New York, NY (Top40 Charts)
On Monday, January 7, 2019 at 8:30pm, German-born composer, vocalist, and internationally renowned theremin virtuosa Carolina Eyck; multi-faceted cellist Clarice Jensen; and the dynamic American Contemporary Music
Ensemble (ACME) join forces for a performance at DROM (85 Avenue A), each performing an engaging 30-minute set.
Carolina Eyck's program includes her original compositions for theremin and voice. Eyck creates layers of sound colors by merging the theremin with her own voice and improvising within the classical, jazz, contemporary, and experimental traditions. Watch Eyck perform Delphic: https://www.youtube.com/watch?v=vWHrMkdHXes
Clarice Jensen presents selections for solo cello, expanding and confusing the familiar sound of instrument through the use of effects pedals, multi-tracking, and tape loops to weave layers of textures and sounds. Watch Jensen perform at Digital
in Berlin's 10 Years
in Sound Festival: https://www.youtube.com/watch?v=VfFBjBo6Pb4
The evening concludes with American Contemporary Music
Ensemble, whose dedication to new music extends across genres and has earned them a reputation among both classical and rock crowds with collaborators including Jóhann Jóhannsson, Max Richter, Blonde Redhead, Grizzly Bear, Low, Matmos, Jeff Mangum, A Winged Victory for the Sullen, Roomful of Teeth, Lionheart, and Theo Bleckmann. Watch ACME and Eyck in Fantasias: https://vimeo.com/196315171
Carolina Eyck is a German-Sorbian vocalist and composer and is largely recognized as the world's best theremin player. As a soloist and chamber musician she has performed concerts all over the world and collaborated with many orchestras, as well as contemporary musicians including rock legend Steve Vai, DJ Jeff Mills and singer-songwriter Gotye. She has an extensive solo career and has released a number of recordings, most notably her two self-composed works on the avant-garde label Butterscotch Records. She has completed a third LP for Butterscotch, which is made up of her own compositions for theremin and voice. A haunting album, out in September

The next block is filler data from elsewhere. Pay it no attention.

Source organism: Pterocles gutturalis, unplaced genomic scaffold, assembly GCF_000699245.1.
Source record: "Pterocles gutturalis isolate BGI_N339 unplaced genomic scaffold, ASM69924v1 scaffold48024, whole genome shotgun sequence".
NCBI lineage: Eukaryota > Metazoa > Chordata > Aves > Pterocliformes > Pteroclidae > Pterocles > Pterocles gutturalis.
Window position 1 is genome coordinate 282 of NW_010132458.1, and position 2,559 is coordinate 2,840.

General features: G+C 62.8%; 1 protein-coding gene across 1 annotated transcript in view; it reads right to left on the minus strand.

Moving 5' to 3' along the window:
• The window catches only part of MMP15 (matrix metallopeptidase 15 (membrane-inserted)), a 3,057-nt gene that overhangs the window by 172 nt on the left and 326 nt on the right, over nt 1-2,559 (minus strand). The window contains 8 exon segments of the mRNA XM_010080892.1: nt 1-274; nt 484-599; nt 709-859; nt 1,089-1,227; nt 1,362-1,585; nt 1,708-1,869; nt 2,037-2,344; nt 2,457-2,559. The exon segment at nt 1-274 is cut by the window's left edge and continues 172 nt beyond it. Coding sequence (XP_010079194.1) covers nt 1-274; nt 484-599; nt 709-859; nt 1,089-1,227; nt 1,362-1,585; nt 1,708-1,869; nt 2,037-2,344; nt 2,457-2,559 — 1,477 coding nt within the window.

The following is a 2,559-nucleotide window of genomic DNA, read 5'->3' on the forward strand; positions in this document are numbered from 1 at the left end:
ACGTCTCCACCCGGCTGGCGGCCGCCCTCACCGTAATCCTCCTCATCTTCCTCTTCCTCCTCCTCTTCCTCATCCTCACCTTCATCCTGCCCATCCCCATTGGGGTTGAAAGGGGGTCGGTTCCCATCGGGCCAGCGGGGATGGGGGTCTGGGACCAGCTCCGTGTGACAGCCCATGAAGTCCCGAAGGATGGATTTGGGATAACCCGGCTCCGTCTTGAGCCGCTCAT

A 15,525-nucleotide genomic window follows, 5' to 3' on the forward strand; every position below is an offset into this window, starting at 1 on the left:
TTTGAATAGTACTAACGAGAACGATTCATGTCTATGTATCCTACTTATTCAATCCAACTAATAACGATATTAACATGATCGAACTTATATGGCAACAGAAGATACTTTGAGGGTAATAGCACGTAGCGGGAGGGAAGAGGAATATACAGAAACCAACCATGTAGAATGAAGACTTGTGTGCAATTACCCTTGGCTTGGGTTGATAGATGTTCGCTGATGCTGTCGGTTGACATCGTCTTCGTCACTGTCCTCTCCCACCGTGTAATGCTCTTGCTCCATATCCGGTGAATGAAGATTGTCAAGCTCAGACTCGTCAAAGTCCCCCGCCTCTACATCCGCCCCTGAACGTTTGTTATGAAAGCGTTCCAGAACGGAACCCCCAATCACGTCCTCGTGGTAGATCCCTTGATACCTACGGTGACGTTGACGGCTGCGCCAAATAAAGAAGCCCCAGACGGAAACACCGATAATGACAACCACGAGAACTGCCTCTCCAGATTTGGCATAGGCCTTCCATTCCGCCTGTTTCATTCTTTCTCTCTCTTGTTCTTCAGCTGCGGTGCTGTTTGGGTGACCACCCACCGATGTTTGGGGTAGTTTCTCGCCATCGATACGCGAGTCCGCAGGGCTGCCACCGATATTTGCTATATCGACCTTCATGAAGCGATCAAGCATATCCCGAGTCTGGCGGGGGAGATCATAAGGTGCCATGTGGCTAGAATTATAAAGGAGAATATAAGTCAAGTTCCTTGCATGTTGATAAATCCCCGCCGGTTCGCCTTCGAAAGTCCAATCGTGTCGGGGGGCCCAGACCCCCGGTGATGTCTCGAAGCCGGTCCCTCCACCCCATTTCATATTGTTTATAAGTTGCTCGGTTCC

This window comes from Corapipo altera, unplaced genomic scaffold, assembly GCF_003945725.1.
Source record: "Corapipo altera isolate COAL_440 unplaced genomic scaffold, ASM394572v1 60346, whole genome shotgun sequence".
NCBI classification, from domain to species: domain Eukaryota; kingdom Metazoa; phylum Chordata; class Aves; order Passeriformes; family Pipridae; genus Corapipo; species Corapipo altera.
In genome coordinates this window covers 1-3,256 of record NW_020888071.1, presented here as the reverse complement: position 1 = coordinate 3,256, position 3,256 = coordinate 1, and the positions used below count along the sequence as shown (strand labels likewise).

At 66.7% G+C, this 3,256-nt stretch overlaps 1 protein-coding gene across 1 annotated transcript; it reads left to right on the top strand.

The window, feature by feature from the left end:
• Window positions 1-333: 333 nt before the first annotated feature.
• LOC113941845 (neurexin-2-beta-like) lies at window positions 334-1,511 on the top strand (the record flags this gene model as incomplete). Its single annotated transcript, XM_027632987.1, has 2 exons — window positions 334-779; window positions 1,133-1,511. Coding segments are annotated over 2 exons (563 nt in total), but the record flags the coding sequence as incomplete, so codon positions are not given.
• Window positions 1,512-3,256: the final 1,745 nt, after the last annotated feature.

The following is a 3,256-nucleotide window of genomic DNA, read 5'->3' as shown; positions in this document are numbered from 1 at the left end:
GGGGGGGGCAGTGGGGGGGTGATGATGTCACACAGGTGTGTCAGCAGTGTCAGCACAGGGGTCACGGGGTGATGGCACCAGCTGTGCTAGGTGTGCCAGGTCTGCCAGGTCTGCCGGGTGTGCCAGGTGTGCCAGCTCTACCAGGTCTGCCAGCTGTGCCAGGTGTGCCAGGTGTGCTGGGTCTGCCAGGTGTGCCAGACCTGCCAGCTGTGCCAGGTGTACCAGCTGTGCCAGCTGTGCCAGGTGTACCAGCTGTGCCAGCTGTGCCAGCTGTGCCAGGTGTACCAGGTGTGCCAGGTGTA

2019, this third LP is a meditation on mortality and loss in which Eyck surprises us with her vocal prowess. Carolina Eyck's performances and masterclasses around the world have helped to promote the theremin, an unusual musical instrument created by León Theremin in 1920, considered one of the first electronic instruments and played without any physical contact. In her concerts, Carolina takes the instrument to a new level. She creates layers of sound colors with her voice and theremin using effect pedals and loopers. The style of the music varies between jazz, contemporary and experimental. While many parts are composed, there is always space for improvisation.
Clarice Jensen, cellist, is the founding artistic director of ACME. A graduate of The Juilliard School, her most recent performances include concerts at The Kings
Theatre, Elbphilharmonie (Hamburg), Disney Hall, Benaroya Hall, The Sydney Opera House, Big Ears Festival, Duke Performances, The Kitchen, BAM, Le Poisson Rouge, Roulette, and the Isamu Noguchi Museum. She can be heard on recordings released on Deutsche Grammophon, Kranky, Warp, Matador, Brassland, Domino, Merge, Jagjaguwar, Domino, New World, 4AD and many others. Her many collaborators include Jóhann Jóhannsson, Stars of the Lid, Owen Pallett, Max Richter, and Tyondai Braxton, among others. Jensen's debut solo album, For this from that will be filled, featuring music that she premiered in her first solo show at The Kitchen in New York was released on Miasmah Recordings in April 2018. The album was featured by NPR, which raved, "Jensen's new album shifts us out of our daily routines and into spaces unlike any we know."
In a little more than a decade, the American Contemporary Music
Ensemble (ACME), led by cellist and artistic director Clarice Jensen, has risen to the highest ranks of American new music through a mix of meticulous musicianship, artistic vision, engaging collaborations, and unwavering standards in every regard. The membership of the amorphous collective include some of the brightest young stars in the field, many of whom often cross into indie rock and indie folk realms. They have presented world premieres by the likes of Caroline Shaw, Jóhann Jóhannsson, and metal guitarist Mick Barr, and they recorded Max Richter's eight-hour epic, Sleep. They are what NPRcorrectly dubbed "contemporary music dynamos." ACME's recordings appear on the Deutsche Grammophon, New World, Butterscotch, and New Amsterdam labels. ACME released its first portrait album on Sono Luminus in 2017, featuring music by members Caroline Shaw, Timo Andres, and Caleb Burhans, plus John Luther Adams. The Stradwrote, "Warmth and care are fully evident in the ensemble's immaculate, considered performances - the four composers could hardly wish for more committed, convincing accounts of their music."